2009’s original Need For Speed: Shift was a bit of an off-radar gamble on EA’s part, pitched directly at the untrodden middle ground between the arcade-style thrills of its top-tier Need For Speed series, and sim-like racers such as the perpetually revered Gran Turismo and Forza Motorsport titles. The venture clearly paid off, with Shift‘s slick and involving package earning itself some extremely healthy sales figures and a considerable assortment of brand new NFS fans into the bargain. A sequel was demanded – with devotees being especially vocal during Hot Pursuit‘s release period – and after well over a year under hush-hush development, here it is.

And probably its biggest single accomplishment is that during its later stages, it will manage to turn your nerves into absolute mincemeat. Despite the fact that things begin very slowly indeed – an utterly essential if overly familiar trait of the racing game genre – once you gather enough XP and progress far enough through the main Career mode, you’ll not only have a faster car, but you’ll begin to see a heavy prevalence of night-time races; all of which put your skills to a procession of extremely formidable tests. And if you’re an adrenaline junkie who only has time for racing games that make your heart beat like an unruly jackhammer? Try driving by night whilst utilising the brand new Elite handling mode. Just avoid caffeine beforehand.

After a successful trial run in the original Shift, the game’s newly varnished helmet-cam perspective puts you right back into the thick of the madness to a degree that quite honestly hasn’t been seen before. With a subtle array of small, context sensitive head-tilts and jolts, the system is so thoroughly immersive that you might find all other racing games distant and considerably less involving in its wake; but don’t be in the slightest bit surprised if Shift 2‘s contemporaries feel the need to ‘pay homage’ to it in the very near future. Shift 2 is also a fabulous looking game throughout, regardless of whether you’re zooming around a meticulously re-created Brands Hatch, or one of the game’s handful of impeccable original creations. Full damage modelling for all cars is the icing on the cake.

Hot Pursuit‘s revolutionary Autolog system returns here, and in-line with the more restrained nature of this project in comparison, it’s nowhere near as in-your-face as it was previously. It’s still essentially the same marvellous beast, and it still logs everything important about your and your friend’s performances in detail, but you’re not constantly bombarded with real-time updates in the same way as you were in Hot Pursuit. The online multiplayer options are pretty much as you’d expect, but you’re able to customise some entertainingly peculiar aspects of each race if you’re in control of a lobby; dictating things like the time of day, and even allowing you to strong-arm opponents into using one particular driving viewpoint.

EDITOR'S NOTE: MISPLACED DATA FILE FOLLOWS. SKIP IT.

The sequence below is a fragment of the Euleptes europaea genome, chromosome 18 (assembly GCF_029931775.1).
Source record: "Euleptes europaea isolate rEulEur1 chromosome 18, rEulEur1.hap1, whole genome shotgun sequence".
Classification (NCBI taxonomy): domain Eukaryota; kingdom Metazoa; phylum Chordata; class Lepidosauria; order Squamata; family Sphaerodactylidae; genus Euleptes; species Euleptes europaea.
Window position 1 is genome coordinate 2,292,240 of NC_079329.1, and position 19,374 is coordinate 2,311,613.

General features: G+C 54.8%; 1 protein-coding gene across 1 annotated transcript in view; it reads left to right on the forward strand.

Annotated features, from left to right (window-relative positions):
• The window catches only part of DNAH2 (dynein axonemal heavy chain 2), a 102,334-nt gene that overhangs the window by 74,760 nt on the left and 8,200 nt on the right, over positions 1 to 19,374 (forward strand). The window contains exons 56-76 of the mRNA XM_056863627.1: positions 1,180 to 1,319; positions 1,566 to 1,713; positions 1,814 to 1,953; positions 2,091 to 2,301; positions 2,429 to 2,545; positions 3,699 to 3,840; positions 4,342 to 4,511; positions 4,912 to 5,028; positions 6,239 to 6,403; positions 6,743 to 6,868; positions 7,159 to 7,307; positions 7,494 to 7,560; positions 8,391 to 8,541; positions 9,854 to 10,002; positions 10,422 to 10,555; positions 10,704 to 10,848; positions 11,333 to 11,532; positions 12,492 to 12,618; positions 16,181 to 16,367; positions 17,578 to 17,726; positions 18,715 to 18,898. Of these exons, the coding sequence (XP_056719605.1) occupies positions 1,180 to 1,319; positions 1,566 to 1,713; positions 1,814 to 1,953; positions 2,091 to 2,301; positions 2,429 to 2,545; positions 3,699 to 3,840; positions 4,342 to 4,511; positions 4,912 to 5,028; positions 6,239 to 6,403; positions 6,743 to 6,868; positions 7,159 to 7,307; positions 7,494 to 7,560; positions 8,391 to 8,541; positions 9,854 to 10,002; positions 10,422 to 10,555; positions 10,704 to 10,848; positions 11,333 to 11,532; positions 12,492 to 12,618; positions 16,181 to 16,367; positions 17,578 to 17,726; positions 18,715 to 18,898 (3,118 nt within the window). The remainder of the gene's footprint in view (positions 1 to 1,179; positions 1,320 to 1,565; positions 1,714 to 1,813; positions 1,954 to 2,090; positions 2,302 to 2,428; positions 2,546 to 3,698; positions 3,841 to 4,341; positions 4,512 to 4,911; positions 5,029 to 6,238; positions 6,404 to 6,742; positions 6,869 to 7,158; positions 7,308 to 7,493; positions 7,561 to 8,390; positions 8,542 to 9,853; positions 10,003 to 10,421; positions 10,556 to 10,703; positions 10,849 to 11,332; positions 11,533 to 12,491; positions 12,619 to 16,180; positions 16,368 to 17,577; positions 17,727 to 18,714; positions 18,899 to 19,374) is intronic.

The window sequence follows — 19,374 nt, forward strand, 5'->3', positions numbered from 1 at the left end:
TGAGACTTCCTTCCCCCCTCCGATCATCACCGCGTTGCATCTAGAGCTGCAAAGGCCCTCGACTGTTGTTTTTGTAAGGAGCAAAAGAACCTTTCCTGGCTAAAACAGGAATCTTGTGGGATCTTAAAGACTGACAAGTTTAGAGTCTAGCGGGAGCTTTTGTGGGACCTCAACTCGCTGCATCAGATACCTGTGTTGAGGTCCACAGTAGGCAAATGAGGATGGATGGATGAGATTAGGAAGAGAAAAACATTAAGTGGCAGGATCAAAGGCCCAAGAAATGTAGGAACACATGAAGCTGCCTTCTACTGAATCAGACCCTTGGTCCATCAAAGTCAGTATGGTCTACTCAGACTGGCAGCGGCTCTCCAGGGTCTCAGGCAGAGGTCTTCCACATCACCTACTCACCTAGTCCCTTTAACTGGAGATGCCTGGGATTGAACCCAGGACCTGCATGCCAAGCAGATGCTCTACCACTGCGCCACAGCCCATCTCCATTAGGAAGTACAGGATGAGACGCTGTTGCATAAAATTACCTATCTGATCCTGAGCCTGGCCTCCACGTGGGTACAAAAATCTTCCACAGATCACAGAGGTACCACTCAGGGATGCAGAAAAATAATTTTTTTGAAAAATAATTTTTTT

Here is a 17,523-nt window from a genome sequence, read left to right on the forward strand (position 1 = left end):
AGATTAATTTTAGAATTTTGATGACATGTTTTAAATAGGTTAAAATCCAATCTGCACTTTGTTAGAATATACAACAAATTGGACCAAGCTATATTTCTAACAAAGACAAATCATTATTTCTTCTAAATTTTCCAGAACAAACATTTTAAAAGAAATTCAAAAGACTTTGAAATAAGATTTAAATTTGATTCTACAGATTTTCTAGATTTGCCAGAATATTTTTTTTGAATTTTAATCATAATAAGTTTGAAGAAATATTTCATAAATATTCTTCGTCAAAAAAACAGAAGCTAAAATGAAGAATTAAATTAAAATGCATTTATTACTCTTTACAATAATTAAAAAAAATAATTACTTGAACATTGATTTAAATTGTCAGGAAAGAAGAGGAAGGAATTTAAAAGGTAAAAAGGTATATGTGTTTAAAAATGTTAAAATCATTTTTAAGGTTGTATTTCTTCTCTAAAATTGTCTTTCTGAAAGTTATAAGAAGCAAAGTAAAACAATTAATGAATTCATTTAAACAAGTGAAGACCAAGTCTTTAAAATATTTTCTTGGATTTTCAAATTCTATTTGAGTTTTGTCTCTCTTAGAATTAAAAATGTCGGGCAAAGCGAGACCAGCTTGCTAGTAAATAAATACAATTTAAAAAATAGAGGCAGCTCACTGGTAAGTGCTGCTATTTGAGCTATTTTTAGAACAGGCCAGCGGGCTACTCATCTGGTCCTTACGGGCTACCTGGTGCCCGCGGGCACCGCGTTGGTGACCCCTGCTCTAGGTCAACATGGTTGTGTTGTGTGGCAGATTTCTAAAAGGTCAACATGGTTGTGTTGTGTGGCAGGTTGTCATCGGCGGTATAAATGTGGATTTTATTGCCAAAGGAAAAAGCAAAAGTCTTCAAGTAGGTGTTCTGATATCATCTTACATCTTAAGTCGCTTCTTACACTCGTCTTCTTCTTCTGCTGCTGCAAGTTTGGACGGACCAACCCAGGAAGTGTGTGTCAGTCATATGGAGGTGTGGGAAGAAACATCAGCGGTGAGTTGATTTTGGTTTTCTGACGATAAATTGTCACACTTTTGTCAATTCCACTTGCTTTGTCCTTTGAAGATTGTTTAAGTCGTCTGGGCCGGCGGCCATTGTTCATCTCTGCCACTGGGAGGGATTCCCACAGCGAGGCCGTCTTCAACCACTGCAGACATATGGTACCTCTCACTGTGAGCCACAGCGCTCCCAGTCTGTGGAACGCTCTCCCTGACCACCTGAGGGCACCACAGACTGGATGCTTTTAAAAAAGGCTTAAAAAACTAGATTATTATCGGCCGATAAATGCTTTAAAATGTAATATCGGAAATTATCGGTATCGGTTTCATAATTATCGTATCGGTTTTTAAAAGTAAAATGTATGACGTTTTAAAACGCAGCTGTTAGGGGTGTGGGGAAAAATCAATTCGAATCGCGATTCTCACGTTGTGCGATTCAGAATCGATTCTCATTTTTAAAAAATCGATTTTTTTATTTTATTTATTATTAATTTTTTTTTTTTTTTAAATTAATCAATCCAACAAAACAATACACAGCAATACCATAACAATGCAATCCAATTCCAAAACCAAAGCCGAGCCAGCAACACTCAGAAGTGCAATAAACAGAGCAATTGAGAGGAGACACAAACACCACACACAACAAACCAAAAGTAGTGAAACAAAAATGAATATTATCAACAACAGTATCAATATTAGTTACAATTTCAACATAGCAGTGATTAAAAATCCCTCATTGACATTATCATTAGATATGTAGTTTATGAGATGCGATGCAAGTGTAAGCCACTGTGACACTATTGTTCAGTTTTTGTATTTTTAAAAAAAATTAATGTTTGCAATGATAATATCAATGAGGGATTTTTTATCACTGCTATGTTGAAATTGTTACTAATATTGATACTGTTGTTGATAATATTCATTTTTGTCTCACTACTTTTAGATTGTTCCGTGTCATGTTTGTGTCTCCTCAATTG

The now-traditional shifting advisory track line is also far more effective in keeping you abreast of when you need to administer the brakes. Whilst the track lines in many contemporary racing games either change shade far too late or only host a colour shift that’s dependant on where each light sits on each track, Shift 2‘s system is far more pedantically fine-tuned, and feels like a beneficial tool rather than simply a me-too box that needed to be ticked by its creators. It’s a very small, almost unnoticeable little innovation, but in the grand scheme of nurturing your interest, it feels downright invaluable.

Shift 2 is just generally a much more authentic and polished experience overall. EA’s recent promotional video series in which professional drift drivers like Darren McNamara and Tommy Milner did battle online via Autolog and were extremely generous (convincingly so) about almost every aspect of the game, should help to convince hardcore racing aficionados that this isn’t some unnecessary and half-baked compromise. Shift 2 is, like its predecessor, a distinctive and rather unusual proposition. And a surprisingly gripping (and complimentary) yin to Hot Pursuit‘s rambunctious yang.

Watch the Shift 2: Unleashed trailer here:


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